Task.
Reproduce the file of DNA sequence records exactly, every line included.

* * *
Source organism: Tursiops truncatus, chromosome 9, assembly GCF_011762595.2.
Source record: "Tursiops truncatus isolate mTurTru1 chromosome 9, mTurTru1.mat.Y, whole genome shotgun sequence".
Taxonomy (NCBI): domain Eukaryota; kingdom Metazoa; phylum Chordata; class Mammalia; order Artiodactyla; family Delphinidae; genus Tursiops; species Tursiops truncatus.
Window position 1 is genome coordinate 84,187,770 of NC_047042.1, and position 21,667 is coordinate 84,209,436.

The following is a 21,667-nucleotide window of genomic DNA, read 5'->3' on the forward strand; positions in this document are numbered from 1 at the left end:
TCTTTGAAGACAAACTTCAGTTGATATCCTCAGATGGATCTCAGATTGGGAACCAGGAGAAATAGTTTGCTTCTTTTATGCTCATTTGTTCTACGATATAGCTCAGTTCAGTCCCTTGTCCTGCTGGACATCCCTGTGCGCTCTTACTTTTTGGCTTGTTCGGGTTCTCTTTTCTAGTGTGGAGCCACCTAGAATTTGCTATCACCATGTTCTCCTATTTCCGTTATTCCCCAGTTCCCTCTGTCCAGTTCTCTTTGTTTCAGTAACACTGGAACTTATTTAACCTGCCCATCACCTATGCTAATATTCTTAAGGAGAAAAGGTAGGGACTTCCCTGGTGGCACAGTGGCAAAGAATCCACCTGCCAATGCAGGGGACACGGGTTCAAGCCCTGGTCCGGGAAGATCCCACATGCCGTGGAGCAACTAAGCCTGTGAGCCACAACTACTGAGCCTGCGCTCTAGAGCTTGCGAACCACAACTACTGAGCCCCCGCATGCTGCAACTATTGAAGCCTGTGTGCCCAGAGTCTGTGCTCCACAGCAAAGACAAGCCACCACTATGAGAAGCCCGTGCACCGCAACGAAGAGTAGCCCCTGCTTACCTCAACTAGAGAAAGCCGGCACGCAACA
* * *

Source organism: Tursiops truncatus, chromosome 9, assembly GCF_011762595.2.
Source record: "Tursiops truncatus isolate mTurTru1 chromosome 9, mTurTru1.mat.Y, whole genome shotgun sequence".
Taxonomy (NCBI): domain Eukaryota; kingdom Metazoa; phylum Chordata; class Mammalia; order Artiodactyla; family Delphinidae; genus Tursiops; species Tursiops truncatus.
Window position 1 is genome coordinate 84,187,770 of NC_047042.1, and position 21,667 is coordinate 84,209,436.

The following is a 21,667-nucleotide window of genomic DNA, read 5'->3' on the forward strand; positions in this document are numbered from 1 at the left end:
TCTTTGAAGACAAACTTCAGTTGATATCCTCAGATGGATCTCAGATTGGGAACCAGGAGAAATAGTTTGCTTCTTTTATGCTCATTTGTTCTACGATATAGCTCAGTTCAGTCCCTTGTCCTGCTGGACATCCCTGTGCGCTCTTACTTTTTGGCTTGTTCGGGTTCTCTTTTCTAGTGTGGAGCCACCTAGAATTTGCTATCACCATGTTCTCCTATTTCCGTTATTCCCCAGTTCCCTCTGTCCAGTTCTCTTTGTTTCAGTAACACTGGAACTTATTTAACCTGCCCATCACCTATGCTAATATTCTTAAGGAGAAAAGGTAGGGACTTCCCTGGTGGCACAGTGGCAAAGAATCCACCTGCCAATGCAGGGGACACGGGTTCAAGCCCTGGTCCGGGAAGATCCCACATGCCGTGGAGCAACTAAGCCTGTGAGCCACAACTACTGAGCCTGCGCTCTAGAGCTTGCGAACCACAACTACTGAGCCCCCGCATGCTGCAACTATTGAAGCCTGTGTGCCCAGAGTCTGTGCTCCACAGCAAAGACAAGCCACCACTATGAGAAGCCCGTGCACCGCAACGAAGAGTAGCCCCTGCTTACCTCAACTAGAGAAAGCCGGCACGCAACA